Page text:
Cyber risk has a growing impact on business and financial risk – and cyber security professionals would benefit from better understanding the relationship and its drivers.
As the frequency of cyberattacks increases, the financial impact of attacks has also accelerated, both in terms of insurance claims and business interruption costs.
While cyber risk increases, the capability to evaluate and mitigate related risks from an insurance, credit and financial perspective has slowly evolved.
In terms of insurance, evaluating and underwriting cyber risk has become a significant challenge, so much so that insurers struggle to fulfill market demand. Just a few years ago, cyber risk insurance was a profitable line of business with loss ratios as low as 10-15%. Rising claims have pushed this loss figure up to 50% in 2020 and well above that mark in 2021. That has caused some insurers to withdraw from the cyber risk market altogether.
Businesses are concerned about this, as cyber risk insurance plays a critical role in mitigating overall business and financial risk related to cyber-attacks. Without the ability to offset and transfer risk, a business, and its investors, are more highly susceptible to financial risk and the repercussions stemming from a ransomware attack.
All these factors are driving cyber risk as a greater, and critical, consideration in evaluating overall financial and credit risk. Some credit rating agencies have publicly warned that cybersecurity will become an increasing area of priority in their analysis going forward.
While businesses and CISOs evaluate their potential cyber risk exposure and tolerances from an IT standpoint – they should also start building greater understanding, and start evaluating, cyber risk from a financial viewpoint.
As a starting point, CISOs should understand and assess their insurance coverage regarding cyber risk and ransomware, and ensure they are clearly and adequately covered. They should understand their potential business interruption and recovery impacts and costs. Financial institutions and credit rating agencies may take insurance into account in their credit assessments, particularly in higher exposure sectors like technology, financial services, retail, and energy-utilities.
Financial institutions and credit rating agencies are becoming increasingly well-versed in cyber risk. They are clearly aware that cyberattacks often succeed because the targeted business failed in one basic, but specific area of cybersecurity. Business interruption and recovery after a cyberattack are responsible for the lion’s share of financial losses, so agencies are increasingly likely to examine an organizations back-up and recovery plans and testing when evaluating them for financial or credit risk.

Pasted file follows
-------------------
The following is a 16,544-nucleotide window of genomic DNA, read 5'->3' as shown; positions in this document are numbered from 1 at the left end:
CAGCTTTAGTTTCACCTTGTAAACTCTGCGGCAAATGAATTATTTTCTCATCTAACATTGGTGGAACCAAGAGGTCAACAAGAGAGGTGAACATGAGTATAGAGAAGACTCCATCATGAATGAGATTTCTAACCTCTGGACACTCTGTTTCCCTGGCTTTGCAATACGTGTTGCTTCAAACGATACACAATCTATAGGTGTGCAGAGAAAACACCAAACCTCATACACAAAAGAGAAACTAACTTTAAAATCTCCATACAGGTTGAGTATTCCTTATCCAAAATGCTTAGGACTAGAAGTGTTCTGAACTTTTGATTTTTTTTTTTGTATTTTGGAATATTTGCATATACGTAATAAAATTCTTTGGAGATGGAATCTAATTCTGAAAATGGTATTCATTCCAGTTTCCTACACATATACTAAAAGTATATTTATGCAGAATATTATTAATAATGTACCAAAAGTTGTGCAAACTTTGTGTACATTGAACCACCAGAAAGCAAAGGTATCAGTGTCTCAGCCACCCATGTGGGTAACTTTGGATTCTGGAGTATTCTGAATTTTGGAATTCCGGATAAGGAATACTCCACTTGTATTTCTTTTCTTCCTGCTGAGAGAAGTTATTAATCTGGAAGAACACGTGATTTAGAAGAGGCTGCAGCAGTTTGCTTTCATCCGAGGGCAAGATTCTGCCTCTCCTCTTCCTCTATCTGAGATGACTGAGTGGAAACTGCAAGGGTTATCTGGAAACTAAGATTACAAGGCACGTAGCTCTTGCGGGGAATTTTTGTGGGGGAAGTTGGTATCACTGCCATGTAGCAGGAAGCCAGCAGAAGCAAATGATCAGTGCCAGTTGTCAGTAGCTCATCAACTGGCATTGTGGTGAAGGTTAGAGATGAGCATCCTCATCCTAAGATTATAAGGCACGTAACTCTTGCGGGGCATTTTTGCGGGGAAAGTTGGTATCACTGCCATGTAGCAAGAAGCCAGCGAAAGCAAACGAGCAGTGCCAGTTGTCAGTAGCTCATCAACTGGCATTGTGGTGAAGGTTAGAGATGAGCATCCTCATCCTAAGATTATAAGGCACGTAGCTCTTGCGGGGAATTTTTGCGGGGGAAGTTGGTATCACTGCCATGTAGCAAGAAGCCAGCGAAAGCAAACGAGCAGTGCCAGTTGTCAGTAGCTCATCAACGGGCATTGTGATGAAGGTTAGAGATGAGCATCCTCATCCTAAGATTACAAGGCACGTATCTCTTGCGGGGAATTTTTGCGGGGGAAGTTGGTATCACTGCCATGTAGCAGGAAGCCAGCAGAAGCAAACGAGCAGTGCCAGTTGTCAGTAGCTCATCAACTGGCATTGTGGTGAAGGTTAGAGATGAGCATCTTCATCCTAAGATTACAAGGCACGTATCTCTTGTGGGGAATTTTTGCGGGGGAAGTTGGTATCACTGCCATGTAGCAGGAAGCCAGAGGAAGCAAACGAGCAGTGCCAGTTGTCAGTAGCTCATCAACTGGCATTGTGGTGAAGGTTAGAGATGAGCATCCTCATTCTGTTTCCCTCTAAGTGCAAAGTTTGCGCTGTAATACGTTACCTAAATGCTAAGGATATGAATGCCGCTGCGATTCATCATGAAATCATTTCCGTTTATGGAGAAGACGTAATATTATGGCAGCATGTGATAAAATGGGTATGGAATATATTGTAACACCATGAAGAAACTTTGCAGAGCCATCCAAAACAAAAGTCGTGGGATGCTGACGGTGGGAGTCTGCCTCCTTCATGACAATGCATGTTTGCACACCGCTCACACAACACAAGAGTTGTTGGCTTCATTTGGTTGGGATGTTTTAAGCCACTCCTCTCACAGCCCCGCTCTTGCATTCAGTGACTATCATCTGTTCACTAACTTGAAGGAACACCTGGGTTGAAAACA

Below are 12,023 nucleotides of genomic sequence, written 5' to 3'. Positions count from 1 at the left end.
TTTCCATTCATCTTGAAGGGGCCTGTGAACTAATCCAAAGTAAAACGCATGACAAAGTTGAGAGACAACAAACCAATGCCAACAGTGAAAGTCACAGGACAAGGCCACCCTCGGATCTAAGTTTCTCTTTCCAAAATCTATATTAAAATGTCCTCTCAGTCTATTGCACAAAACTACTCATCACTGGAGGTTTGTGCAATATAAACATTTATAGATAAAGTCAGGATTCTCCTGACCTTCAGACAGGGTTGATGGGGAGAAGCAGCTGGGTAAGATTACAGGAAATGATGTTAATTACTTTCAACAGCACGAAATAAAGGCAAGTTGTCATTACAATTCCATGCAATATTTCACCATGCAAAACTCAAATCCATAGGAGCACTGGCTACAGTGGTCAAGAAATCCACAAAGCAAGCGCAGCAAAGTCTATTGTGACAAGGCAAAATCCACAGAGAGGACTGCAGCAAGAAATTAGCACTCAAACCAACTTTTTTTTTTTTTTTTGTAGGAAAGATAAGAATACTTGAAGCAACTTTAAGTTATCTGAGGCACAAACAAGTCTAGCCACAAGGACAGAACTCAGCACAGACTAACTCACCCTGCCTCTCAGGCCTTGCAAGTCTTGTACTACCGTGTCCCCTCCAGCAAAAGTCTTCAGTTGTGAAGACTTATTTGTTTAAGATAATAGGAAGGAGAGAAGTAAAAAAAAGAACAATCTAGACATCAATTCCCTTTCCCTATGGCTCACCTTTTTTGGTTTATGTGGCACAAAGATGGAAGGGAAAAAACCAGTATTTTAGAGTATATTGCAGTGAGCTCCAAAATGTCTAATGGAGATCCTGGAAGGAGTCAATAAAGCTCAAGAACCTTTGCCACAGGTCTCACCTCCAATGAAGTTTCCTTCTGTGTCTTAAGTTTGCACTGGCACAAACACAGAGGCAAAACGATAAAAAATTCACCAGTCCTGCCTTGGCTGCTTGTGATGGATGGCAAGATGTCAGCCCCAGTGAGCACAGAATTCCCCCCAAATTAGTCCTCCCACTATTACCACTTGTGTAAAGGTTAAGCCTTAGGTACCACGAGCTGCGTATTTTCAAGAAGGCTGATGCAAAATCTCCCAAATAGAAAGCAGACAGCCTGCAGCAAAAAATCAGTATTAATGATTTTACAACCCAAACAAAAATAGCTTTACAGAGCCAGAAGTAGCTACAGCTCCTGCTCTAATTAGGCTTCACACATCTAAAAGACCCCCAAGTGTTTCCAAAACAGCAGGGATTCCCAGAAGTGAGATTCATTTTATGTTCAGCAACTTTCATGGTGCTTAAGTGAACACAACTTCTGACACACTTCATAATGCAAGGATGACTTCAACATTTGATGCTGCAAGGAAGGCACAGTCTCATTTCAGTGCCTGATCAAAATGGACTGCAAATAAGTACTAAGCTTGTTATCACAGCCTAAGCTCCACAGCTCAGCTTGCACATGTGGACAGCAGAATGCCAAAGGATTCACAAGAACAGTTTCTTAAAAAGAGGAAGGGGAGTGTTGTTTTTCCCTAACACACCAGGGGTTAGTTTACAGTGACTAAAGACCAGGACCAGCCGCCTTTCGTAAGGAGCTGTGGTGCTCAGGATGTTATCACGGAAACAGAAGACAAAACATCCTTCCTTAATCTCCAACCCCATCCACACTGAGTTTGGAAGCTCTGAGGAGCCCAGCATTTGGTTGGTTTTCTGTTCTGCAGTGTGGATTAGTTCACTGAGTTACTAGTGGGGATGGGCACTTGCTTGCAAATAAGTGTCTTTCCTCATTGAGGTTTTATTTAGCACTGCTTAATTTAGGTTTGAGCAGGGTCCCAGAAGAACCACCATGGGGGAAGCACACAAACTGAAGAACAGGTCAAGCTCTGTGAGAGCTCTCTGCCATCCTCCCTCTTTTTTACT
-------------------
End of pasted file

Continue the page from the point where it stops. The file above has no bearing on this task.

On a positive note, those with a solid response and recovery plan and give cybersecurity planning a priority create a material credit positive. Other best practices from a financial and credit evaluation standpoint include a record of transparency and clear communication in reporting about cybersecurity and events. Best-in-class companies are adding executives with cybersecurity expertise to corporate boards and as advisors.
From the financial institution and credit rating agency perspective, evaluation of the company’s businesses cyber risk can be quite difficult and complex. It is an evolving field of practice for these entities. Best-in-class insurance and credit rating firms will do the following: examine a high volume of data; refresh that data frequently; and look beyond historical and static data to include behavioral data.
Financial and credit firms understand that cyber risk and ransomware evolution are dynamic. They know that knowledge of past attacks is likely insufficient to inform of future attacks and outcomes. Therefore, they are developing and implementing programs to build cyber risk foresight or predictive capabilities into their cyber risk evaluations.
In short, financial and credit risk analysts strive to become more comprehensive in cybersecurity and cyber risk assessment – and clearer and more effective in quantifying cyber risk.
CISOs should stay abreast of such developments – and understand that their colleagues on the financial side of the business are increasingly interested and impacted by cybersecurity strategy, operations, and outcomes.
Paul Mang, chief innovation officer, Guidewire